Lonely Wolf and the City
My mother tells me when I am
older and wiser in my twenties,
the world won’t feel so big.
If I lose a penny today, I will find a shinier one tomorrow.
I am heading out for a walk and she
stuffs a peach pit in my hand,
so I can hold the city, feel how small it is.
In downtown San Francisco,
it is teeth-chattering cold even in the summer.
I am strolling down Union Square,
thinking about the things I once had and lost:
A blue-eyed Barbie when I was five, some kid stole it.
A leather bound journal when I was twelve, my father trashed it.
A brown-eyed boy when I was seventeen, I called it off.
Memories of adolescence, I couldn’t keep them safe—
times of naiveté, fog, and uncertainty,
times when I didn’t realize I was actually happy.
At a dumpling house in Chinatown,
a child’s laughter is bright as a lantern.
From the second story window,
the aerial view of the city is impressive
like Shanghai in the early 1920s.
Tea parlors and candy shops,
elderly couples and young individuals
walking in hurry, in leisure through the streets.
The people of the city,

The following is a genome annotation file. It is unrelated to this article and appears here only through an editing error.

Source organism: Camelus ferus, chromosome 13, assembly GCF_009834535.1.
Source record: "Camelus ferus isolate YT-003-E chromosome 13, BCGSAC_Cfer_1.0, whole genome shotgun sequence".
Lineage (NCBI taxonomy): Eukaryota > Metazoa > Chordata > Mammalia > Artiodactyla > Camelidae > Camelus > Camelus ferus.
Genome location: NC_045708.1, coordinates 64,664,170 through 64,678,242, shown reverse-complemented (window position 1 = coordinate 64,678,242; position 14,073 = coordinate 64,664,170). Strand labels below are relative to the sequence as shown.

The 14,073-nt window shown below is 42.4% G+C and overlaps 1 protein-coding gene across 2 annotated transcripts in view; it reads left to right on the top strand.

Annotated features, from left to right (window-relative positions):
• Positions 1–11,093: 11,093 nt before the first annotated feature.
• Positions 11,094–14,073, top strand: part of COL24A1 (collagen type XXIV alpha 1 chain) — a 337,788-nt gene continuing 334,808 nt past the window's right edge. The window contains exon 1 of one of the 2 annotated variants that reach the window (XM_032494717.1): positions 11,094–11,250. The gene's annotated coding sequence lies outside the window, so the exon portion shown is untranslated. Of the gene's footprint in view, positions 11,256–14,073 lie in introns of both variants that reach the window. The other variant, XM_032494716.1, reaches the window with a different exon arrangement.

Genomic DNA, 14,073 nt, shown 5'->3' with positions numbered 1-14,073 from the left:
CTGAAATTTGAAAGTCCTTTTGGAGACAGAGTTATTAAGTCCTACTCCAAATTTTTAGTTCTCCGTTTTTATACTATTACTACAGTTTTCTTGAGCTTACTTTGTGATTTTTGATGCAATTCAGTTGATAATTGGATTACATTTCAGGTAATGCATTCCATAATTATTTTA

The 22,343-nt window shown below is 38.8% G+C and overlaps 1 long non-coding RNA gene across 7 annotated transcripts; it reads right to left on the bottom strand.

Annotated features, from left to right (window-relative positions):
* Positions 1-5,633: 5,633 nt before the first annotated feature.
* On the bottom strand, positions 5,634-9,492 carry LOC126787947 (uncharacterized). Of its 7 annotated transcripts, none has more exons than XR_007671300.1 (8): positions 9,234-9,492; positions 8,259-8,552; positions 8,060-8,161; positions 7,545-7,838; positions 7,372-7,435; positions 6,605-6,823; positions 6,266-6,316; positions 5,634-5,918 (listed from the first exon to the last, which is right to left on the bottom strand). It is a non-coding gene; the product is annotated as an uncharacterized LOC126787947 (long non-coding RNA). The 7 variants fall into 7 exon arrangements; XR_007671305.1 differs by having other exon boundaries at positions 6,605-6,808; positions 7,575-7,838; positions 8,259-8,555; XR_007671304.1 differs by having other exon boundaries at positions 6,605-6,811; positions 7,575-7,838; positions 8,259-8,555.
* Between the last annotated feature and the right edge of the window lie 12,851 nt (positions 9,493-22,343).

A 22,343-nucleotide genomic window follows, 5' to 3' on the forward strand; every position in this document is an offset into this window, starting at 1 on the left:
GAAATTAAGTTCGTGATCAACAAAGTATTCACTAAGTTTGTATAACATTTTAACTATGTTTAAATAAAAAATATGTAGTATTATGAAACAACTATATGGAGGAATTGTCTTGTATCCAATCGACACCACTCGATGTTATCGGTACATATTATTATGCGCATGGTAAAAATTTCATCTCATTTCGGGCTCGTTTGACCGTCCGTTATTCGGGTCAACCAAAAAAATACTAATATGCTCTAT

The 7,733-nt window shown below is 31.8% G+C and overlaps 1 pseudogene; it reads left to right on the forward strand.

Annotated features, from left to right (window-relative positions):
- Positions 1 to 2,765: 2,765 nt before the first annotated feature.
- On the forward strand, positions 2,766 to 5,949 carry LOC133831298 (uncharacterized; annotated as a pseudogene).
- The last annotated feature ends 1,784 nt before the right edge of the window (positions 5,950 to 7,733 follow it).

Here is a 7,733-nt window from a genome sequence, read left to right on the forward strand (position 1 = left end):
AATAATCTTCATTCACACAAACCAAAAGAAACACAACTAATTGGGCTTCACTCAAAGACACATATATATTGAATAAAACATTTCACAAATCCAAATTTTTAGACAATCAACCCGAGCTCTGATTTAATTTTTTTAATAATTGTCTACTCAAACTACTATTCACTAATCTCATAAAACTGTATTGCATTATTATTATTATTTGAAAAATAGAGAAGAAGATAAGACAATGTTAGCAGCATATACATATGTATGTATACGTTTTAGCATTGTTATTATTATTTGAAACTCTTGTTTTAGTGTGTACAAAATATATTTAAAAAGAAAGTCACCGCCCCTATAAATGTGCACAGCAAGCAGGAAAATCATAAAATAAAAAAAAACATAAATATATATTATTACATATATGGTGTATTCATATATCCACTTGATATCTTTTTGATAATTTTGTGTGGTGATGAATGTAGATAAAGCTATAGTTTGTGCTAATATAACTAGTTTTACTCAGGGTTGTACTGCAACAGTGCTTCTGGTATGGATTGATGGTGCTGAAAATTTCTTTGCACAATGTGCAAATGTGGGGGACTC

I wonder where are they all going?
I tell my mother the city is a lonely wolf.
It is the cafes and museums, the culture and people
who keep the streets jovial and energized.
In the evening gray, the city is vacant.
I’m two blocks from home and
the ants on the concrete are the only ones
who can hear a rumble at twilight,
the thud of a peach pit dropping
from my hand onto wheatgrass and soil.
The city is free to bloom again.
Ha Kiet Chau is a Chinese-Vietnamese American writer from Northern California. She teaches art and literature in the San Francisco Bay Area. Her poems and stories have appeared in Asia Literary Review, Ploughshares, Sierra Nevada Review, and Thrush Poetry Journal. Her chapbook, Woman, Come Undone, is forthcoming from Mouthfeel Press. For more of her work, visit her at : http://hapoetryblog.tumblr.com/